Tuesday, May 29, 2012

Eighteen Years Ago Today...and I Remember!

I remember so much about the last 18 years my son...the day you were born and how were watching the Indy 500 "waiting" on you! I remember the snow storms where you came out in shorts and told me "I have shoes on Dad" even though they were only slippers!

I think about how smart you were in hiding baby bottles as Mom tried to take them away from you...and how I would sneak into your room...and you would wake from a nap or a deep sleep and place your arms around me and I would "lift you" to freeedom! I remember when you began skiing and took off down the mountain without care or regard...and I had to chase you only to be admonished by the ski patrol...and I rember the cat licking the cheese at the B&B and you laughing...right after I ate it!

I remember your first goal in hockey Ian Hayes...and how you were part of our championship team...how you skated so strong and always wanted to play on your brother's team...even though they were 3 years older than you. I remember your first day with braces...and the day you called me and said..."they are finally off!"

I remember how proud I was when you told me you completed your Eagle Project knowing how much effort you put into it...and I remember your hand...holding mine...when Nana passed away and how you comforted me when she left us.

Then there were the comments when I came back from Iraq...like "we don't go to a barber Dad...we go to a stylist" and so many more! I remember holding your hand at the mall; the first time you drove a stick shift and the many times we would ski together!

I look back today...and I remember it all Ian Patrick Hayes...all of it! Eighteen years is a long time and you still have so much to do and so many things to accomplish. Where others will not...I know you will!

You have made me proud over these past 18 years...enjoy this day and all that it brings you for you are my son...and I thank God everyday for that!


Wednesday, May 23, 2012

When a General Officer Speaks...

Like many of you I grew up watching war films depicting the heroics that were WWII and the men and women who fought in that conflict. Front and center were the soldiers doing the impossible against all odds. Factor in some major performances by leading actors portraying famous General Officers of the period and you have the making of some incredible films.  Many of these classics will be re-run this weekend as we prepare to celebrate Memorial Day.

Fast forward nearly 50 years and the services continue to do a great job of selecting senior officers for “Flag” – a term used to denote those that have attained the rank of General (or Admiral for our Naval brethren) These officers in many cases represent the best of the best and usually have served their country for 22-25 years before attaining this rank.

There are only 11 four star generals on active duty in the U.S. Army. Fewer than one-half percent of commissioned officers make it to the top three ranks of Army general. Congress and the Department of Defense limit the total number of general officers to 302 general officers (generals, lieutenant generals, major generals and brigadier generals) in the U.S. Army.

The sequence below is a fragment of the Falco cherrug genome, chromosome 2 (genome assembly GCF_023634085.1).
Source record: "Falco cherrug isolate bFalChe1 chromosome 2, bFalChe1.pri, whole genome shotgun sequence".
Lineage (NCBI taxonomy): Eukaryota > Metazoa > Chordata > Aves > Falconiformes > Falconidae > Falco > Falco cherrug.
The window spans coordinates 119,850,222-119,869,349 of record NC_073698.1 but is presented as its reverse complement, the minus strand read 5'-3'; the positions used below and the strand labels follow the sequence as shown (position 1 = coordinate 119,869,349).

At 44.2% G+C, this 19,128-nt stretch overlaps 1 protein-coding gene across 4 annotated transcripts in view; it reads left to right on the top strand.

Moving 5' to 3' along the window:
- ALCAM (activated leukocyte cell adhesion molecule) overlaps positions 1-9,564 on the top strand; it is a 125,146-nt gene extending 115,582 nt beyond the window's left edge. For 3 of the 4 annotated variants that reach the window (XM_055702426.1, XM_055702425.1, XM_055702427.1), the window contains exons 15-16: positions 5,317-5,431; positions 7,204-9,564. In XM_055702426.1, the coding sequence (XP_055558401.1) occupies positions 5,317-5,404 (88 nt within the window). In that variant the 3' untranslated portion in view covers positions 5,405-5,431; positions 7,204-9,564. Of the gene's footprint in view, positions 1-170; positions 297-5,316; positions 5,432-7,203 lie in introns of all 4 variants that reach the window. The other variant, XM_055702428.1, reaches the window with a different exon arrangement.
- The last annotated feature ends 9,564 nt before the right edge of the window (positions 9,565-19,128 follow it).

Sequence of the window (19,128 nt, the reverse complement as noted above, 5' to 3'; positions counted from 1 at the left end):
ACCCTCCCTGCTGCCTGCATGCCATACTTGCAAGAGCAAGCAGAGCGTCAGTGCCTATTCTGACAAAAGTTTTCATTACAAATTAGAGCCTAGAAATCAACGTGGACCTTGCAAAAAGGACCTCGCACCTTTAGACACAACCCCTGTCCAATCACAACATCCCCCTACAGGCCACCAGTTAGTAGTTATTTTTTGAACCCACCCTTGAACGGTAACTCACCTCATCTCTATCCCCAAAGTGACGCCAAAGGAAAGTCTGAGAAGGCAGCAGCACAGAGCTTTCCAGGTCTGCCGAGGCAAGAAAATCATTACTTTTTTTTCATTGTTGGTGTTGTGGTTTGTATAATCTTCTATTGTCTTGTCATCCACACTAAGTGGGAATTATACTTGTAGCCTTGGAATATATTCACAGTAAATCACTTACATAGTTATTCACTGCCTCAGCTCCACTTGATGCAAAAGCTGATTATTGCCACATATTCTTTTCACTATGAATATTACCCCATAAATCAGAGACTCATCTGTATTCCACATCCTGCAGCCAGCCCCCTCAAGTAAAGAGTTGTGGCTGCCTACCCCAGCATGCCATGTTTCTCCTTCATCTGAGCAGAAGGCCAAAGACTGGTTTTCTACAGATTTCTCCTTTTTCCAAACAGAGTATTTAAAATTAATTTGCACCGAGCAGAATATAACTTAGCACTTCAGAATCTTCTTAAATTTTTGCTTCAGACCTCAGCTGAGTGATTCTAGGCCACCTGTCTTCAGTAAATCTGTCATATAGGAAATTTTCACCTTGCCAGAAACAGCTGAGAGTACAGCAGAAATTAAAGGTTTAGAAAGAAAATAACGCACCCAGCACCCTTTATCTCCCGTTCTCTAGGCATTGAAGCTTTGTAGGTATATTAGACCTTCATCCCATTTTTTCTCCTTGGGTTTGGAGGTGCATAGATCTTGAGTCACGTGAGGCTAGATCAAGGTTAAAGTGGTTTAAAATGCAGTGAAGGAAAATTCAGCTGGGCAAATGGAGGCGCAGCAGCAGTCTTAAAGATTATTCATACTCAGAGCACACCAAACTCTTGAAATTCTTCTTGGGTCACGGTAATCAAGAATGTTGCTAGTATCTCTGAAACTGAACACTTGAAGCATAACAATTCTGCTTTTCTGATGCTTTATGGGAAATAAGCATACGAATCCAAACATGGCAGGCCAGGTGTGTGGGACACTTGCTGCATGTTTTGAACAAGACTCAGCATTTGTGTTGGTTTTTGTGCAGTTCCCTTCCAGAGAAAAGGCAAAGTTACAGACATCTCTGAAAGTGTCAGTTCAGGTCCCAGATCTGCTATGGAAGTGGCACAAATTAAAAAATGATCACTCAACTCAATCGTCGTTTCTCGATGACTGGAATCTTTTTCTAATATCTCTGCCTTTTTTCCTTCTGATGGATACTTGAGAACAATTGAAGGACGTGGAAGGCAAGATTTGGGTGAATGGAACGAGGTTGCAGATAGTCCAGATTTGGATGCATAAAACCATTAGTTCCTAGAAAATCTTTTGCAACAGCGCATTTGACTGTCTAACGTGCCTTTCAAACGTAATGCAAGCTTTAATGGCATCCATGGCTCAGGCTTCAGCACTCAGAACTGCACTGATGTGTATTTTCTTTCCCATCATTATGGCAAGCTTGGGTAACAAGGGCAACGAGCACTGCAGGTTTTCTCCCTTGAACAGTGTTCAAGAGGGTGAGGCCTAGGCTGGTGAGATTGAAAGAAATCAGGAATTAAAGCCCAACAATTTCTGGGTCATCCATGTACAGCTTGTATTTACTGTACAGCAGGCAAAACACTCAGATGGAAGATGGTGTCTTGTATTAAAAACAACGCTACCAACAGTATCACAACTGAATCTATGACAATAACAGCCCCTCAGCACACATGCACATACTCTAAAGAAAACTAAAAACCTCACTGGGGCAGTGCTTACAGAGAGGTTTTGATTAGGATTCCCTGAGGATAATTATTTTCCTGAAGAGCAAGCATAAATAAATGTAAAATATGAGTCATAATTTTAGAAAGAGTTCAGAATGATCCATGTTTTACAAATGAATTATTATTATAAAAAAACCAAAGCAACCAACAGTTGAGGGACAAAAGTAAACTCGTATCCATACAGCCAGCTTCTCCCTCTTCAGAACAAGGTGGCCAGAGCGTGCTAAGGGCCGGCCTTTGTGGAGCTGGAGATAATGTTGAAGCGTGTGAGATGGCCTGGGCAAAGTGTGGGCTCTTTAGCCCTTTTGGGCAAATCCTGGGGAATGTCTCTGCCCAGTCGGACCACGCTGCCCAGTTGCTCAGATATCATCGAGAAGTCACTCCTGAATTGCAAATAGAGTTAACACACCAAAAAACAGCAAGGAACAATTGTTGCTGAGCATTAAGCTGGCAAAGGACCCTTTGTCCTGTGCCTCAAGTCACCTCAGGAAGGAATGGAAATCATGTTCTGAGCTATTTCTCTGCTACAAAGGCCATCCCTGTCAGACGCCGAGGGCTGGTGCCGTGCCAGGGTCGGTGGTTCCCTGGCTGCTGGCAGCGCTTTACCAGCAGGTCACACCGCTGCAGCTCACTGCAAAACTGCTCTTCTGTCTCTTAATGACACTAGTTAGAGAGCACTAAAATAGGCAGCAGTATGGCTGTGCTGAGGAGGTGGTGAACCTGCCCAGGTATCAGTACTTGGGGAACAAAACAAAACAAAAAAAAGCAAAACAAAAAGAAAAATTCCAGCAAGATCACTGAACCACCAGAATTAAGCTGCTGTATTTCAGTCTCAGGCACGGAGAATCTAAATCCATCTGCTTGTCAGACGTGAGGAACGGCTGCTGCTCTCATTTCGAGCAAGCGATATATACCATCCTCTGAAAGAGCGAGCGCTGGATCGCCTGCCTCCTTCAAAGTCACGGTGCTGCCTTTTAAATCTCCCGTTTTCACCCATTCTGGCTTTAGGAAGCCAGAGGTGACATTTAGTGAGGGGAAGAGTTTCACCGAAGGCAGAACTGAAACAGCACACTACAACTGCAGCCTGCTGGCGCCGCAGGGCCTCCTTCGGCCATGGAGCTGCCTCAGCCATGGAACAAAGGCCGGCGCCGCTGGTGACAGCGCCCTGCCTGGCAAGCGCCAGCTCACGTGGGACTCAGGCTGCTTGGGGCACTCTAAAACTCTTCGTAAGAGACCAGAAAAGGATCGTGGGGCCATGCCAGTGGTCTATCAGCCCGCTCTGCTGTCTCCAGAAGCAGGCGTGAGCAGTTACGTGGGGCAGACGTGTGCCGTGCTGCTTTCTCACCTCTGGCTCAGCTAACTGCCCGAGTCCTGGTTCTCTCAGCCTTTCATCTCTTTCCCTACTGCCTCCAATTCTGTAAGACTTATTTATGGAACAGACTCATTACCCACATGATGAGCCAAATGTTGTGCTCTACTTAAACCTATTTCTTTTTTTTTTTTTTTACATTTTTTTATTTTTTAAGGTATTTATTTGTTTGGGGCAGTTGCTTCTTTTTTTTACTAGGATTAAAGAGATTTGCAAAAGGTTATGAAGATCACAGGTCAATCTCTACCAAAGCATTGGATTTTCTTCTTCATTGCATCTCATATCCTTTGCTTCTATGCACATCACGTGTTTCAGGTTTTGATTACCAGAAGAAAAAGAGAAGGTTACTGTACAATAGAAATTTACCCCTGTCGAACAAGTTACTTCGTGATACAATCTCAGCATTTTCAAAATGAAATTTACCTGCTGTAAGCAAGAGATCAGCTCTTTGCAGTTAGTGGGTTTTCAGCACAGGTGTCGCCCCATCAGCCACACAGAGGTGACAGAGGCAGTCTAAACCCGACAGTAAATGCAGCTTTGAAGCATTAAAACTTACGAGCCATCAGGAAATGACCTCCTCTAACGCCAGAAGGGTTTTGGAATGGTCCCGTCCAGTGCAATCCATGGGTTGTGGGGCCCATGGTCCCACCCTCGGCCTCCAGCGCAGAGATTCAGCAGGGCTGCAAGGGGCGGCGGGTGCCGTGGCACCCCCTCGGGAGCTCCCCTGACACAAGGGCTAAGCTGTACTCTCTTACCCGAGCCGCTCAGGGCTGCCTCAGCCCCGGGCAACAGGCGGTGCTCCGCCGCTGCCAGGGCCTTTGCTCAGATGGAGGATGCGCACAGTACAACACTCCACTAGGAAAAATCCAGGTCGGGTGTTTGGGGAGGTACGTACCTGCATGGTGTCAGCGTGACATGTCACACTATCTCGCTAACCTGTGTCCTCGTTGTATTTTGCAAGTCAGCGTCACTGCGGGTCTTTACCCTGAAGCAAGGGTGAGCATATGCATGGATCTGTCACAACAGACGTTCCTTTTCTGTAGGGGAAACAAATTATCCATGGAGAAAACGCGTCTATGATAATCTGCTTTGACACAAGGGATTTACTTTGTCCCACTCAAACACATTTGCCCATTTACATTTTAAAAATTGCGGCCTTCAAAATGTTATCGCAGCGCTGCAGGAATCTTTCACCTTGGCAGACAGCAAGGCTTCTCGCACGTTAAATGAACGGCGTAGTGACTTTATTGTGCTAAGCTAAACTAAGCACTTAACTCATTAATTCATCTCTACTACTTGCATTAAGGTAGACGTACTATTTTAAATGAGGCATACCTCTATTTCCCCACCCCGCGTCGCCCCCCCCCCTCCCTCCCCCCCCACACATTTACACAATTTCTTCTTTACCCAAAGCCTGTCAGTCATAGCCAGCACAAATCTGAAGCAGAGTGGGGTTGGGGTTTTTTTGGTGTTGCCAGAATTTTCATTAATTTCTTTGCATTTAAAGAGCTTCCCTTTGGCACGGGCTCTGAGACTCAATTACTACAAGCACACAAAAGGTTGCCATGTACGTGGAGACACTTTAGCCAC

If you have served in the armed forces or worked in close quarters with military retirees then no doubt you have run across a few General Officers in your day. Most are dynamic and well versed with a penchant for making things happen and a bit of a swagger in their step. I can list many from the Special Operations Community (past and present) as well as the Navy and the Marine Corp who I have been privileged to work with and serve under during peace and war. Great men born from a great country….

Which leads me to today’s posting about suicide and the words of a General Officer…

I will not try to imagine the frustration that comes from loosing men who have taken their own lives upon returning home from the battle but the Commanding Officer at Ft Bliss (in Texas) Major General Dana Pittard’s blunt and outrageous comments about suicide has raised eyebrows throughout the military and the US Department of Defense.  Suffice to say that many in the armed forces are upset and dismayed that a current “2 Star General” would call these warriors “selfish” in addressing the rising rate of suicides within the US Army.

I have attached a link so that you can read the article. In the end as a budding mental health practitioner focused on PTSD I can only hope that this General Officer realizes that the soldiers who serve under him at Ft. Bliss and around the globe look to his words and actions for encouragement and direction. When a General Officer fails his/her soldiers then it is time to go.

As soon as this hits the nightly news in the next day or so and with the advent of the Memorial Day weekend upon us…there will be 301 general officers on active duty in the United States Army quite quickly.  You can read the article at the following link:


Warmest Regards and Happy Memorial Day!